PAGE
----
At countless Hanukkah celebrations, latkes will be there.
These fried potato pancakes are among the symbolic holiday staples that bring Jewish people together during the eight-day Festival of Lights, which began at sundown on Saturday.
Homemade or store-bought, topped or not, variations to these fried potato pancakes are endless.
But most everyone agrees: Latkes should be crunchy on the outside and soft in the middle.
Esther Kraft, 81, of Farmington Hills, Mich., has been making latkes for more than 50 years. She makes them the way her mother taught her and the way she taught her children and grandchildren to make them.
"It’s a lot of fun," Kraft says of making latkes with her family. "We laugh a lot, and we all work together to make them — and then eat them."
Kraft sticks to a basic recipe. She uses russet potatoes because they don’t have as much moisture as other varieties. An essential step in the process, she says, is placing the shredded potatoes in a tea towel and twisting it to squeeze out the excess moisture.
"Using a dish cloth absorbs more water," Kraft says. "But you also don’t want to make them too dry."
Latkes are a simple mixture of peeled and shredded potato mixed with grated onion, eggs and some flour to bind it all together. Spooned into hot oil, latkes are flattened and then fried. The oil represents the miracle that occurred in the Second Century B.C., when a one-day supply of oil left for the Jerusalem temple’s eternal light lasted eight days.
Kraft’s daughter Helayne Kaplan, 55, of Bloomfield Hills, Mich., says making latkes together turns the chore into a fun activity during which family memories are made.
"It’s the sizzle of them hitting the hot oil in the pan, the smell of the grease and the crunch of the latke," Kaplan says.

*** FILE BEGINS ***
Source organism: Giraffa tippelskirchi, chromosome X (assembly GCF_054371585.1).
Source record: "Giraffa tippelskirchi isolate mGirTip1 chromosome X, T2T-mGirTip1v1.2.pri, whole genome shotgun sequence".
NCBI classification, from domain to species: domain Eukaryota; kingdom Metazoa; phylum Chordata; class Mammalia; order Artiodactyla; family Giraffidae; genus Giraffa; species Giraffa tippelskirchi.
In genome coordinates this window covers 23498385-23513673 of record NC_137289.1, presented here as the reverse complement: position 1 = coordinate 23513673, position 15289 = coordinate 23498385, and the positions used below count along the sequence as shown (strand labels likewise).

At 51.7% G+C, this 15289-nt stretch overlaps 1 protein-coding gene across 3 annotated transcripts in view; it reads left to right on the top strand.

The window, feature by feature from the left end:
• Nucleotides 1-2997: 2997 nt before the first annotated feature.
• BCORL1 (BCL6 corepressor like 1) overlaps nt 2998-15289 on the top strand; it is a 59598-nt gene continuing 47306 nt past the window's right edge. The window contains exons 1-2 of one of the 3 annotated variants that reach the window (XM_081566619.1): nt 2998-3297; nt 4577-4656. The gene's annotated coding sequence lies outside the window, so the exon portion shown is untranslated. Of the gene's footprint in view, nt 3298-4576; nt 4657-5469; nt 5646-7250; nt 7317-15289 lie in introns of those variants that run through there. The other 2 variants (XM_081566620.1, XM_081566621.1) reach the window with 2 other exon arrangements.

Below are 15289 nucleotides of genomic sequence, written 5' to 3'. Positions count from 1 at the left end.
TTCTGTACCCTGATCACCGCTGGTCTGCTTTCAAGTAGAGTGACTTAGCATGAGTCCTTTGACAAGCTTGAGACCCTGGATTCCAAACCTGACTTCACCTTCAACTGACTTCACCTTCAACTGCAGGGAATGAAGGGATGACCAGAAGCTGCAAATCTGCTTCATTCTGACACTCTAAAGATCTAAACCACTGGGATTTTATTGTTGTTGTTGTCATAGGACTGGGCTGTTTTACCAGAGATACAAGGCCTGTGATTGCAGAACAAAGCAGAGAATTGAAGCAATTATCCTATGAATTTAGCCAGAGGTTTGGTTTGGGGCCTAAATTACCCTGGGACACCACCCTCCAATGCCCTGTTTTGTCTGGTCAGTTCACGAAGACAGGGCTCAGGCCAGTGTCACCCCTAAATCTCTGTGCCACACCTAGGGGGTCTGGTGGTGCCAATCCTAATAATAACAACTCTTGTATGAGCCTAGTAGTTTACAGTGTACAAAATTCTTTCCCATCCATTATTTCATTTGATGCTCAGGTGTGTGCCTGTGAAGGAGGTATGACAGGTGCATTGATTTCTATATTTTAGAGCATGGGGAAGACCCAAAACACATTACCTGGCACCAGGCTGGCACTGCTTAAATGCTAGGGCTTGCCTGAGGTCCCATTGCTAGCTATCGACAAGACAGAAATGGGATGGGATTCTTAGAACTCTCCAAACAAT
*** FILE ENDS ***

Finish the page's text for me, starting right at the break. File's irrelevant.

For Micki Lynn, 41, of West Bloomfield, Mich., latkes are a tradition whether they are homemade or bought.
In recent years, Lynn’s family and friends began gathering at a local bowling alley, where they celebrate Hanukkah with pizza, salad — and latkes .
And, she says, there is nothing wrong with store-bought latkes.
"It’s more important that (latkes) be there, whether they come from one’s kitchen or not," Lynn says.
Go for a savory flavor or something sweet
Here are eight flavorful latke toppings for the eight nights of Hanukkah:
Salmon spread: Mix sour cream with chopped fresh dill and capers. Spread on latkes and top with chopped smoked salmon.
Spicy applesauce: Spruce up plain applesauce with cinnamon, nutmeg and cloves.
Cranberry sauce: Mix whole cranberry sauce with chopped or shredded apple. Serve with sweet potato latkes.
Herb cream: Mix sour cream with freshly chopped herbs.
Chipotle mayo: Mix 1 chipotle chili pepper in canned adobo sauce with « cup reduced-fat mayonnaise.
Cinnamon sour cream: Whisk 1 cup reduced-fat sour cream with 2 teaspoons sugar and « teaspoon ground cinnamon.
Apple and onion: Mix chopped apple and chopped onion with lemon juice and a pinch of salt. Serve with sweet potato latkes.
Asian fusion: Mix 2 tablespoons reduced-sodium soy sauce, 1 teaspoon fresh ginger, 1 teaspoon rice vinegar and 1 tablespoon sweet Asian-style chili sauce. Serve with green onion latkes.
Liven up recipes
If you’re looking to change up your latke repertoire, think outside the spud.
Instead of plain white potatoes, try sweet potatoes and other root vegetables such as carrots, parsnips, beets; or shredded vegetables like zucchini or summer squash. Or use a mixture of white potatoes with other vegetables.
Also consider mixing up your seasonings and aromatics and using sauteed leeks in place of onions and fresh herbs. Be sure to peel all root vegetables.
And when choosing the potatoes, consider the all-purpose russet potato. A starchy potato with less moisture, it will hold the mixture together better. Yukon Gold potatoes are also a fine choice; they will produce a latke with a creamier texture.